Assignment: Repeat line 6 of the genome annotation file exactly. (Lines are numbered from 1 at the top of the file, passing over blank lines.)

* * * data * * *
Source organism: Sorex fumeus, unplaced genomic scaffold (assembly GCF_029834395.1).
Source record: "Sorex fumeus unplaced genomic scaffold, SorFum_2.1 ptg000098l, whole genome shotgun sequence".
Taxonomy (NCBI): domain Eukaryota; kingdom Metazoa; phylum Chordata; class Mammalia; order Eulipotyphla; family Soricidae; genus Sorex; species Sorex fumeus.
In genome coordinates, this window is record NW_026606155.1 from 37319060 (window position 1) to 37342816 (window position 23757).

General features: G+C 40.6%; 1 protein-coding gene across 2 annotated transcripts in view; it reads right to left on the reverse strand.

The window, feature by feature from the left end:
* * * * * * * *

The window, feature by feature from the left end: